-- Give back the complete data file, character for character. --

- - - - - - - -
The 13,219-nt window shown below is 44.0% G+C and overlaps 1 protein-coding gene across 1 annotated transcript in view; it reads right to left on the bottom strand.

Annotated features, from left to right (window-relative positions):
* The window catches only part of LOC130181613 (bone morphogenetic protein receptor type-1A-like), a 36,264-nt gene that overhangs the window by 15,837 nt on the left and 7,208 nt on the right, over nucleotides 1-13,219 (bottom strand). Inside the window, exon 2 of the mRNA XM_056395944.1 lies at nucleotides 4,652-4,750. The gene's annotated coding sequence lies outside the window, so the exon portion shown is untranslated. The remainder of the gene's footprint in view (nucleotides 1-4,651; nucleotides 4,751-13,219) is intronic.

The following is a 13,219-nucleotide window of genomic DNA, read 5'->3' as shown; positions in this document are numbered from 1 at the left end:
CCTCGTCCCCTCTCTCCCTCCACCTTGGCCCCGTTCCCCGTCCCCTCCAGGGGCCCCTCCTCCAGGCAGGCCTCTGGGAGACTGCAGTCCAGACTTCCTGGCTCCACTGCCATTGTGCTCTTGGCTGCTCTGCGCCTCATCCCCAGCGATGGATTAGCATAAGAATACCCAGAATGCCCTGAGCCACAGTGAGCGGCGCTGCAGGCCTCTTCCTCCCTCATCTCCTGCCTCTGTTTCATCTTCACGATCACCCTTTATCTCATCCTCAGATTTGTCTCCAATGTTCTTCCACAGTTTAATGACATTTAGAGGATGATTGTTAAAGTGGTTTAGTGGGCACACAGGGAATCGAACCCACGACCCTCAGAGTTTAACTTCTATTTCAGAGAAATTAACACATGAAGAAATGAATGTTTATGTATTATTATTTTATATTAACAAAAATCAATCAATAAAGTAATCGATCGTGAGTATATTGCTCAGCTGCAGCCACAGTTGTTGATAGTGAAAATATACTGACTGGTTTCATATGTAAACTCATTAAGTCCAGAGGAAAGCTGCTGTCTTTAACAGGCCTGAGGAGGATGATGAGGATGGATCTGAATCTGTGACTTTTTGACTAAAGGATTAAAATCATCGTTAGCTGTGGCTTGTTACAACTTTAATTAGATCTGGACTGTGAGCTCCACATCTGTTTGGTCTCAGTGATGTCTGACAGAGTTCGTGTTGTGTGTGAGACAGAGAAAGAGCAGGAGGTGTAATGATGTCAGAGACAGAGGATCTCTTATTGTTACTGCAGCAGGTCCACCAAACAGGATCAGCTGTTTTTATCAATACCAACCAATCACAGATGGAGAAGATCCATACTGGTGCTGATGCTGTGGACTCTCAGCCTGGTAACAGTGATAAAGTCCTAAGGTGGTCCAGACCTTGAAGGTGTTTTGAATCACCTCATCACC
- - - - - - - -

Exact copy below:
The 13,219-nt window shown below is 44.0% G+C and overlaps 1 protein-coding gene across 1 annotated transcript in view; it reads right to left on the bottom strand.

Annotated features, from left to right (window-relative positions):
* The window catches only part of LOC130181613 (bone morphogenetic protein receptor type-1A-like), a 36,264-nt gene that overhangs the window by 15,837 nt on the left and 7,208 nt on the right, over nucleotides 1-13,219 (bottom strand). Inside the window, exon 2 of the mRNA XM_056395944.1 lies at nucleotides 4,652-4,750. The gene's annotated coding sequence lies outside the window, so the exon portion shown is untranslated. The remainder of the gene's footprint in view (nucleotides 1-4,651; nucleotides 4,751-13,219) is intronic.

The following is a 13,219-nucleotide window of genomic DNA, read 5'->3' as shown; positions in this document are numbered from 1 at the left end:
CCTCGTCCCCTCTCTCCCTCCACCTTGGCCCCGTTCCCCGTCCCCTCCAGGGGCCCCTCCTCCAGGCAGGCCTCTGGGAGACTGCAGTCCAGACTTCCTGGCTCCACTGCCATTGTGCTCTTGGCTGCTCTGCGCCTCATCCCCAGCGATGGATTAGCATAAGAATACCCAGAATGCCCTGAGCCACAGTGAGCGGCGCTGCAGGCCTCTTCCTCCCTCATCTCCTGCCTCTGTTTCATCTTCACGATCACCCTTTATCTCATCCTCAGATTTGTCTCCAATGTTCTTCCACAGTTTAATGACATTTAGAGGATGATTGTTAAAGTGGTTTAGTGGGCACACAGGGAATCGAACCCACGACCCTCAGAGTTTAACTTCTATTTCAGAGAAATTAACACATGAAGAAATGAATGTTTATGTATTATTATTTTATATTAACAAAAATCAATCAATAAAGTAATCGATCGTGAGTATATTGCTCAGCTGCAGCCACAGTTGTTGATAGTGAAAATATACTGACTGGTTTCATATGTAAACTCATTAAGTCCAGAGGAAAGCTGCTGTCTTTAACAGGCCTGAGGAGGATGATGAGGATGGATCTGAATCTGTGACTTTTTGACTAAAGGATTAAAATCATCGTTAGCTGTGGCTTGTTACAACTTTAATTAGATCTGGACTGTGAGCTCCACATCTGTTTGGTCTCAGTGATGTCTGACAGAGTTCGTGTTGTGTGTGAGACAGAGAAAGAGCAGGAGGTGTAATGATGTCAGAGACAGAGGATCTCTTATTGTTACTGCAGCAGGTCCACCAAACAGGATCAGCTGTTTTTATCAATACCAACCAATCACAGATGGAGAAGATCCATACTGGTGCTGATGCTGTGGACTCTCAGCCTGGTAACAGTGATAAAGTCCTAAGGTGGTCCAGACCTTGAAGGTGTTTTGAATCACCTCATCACC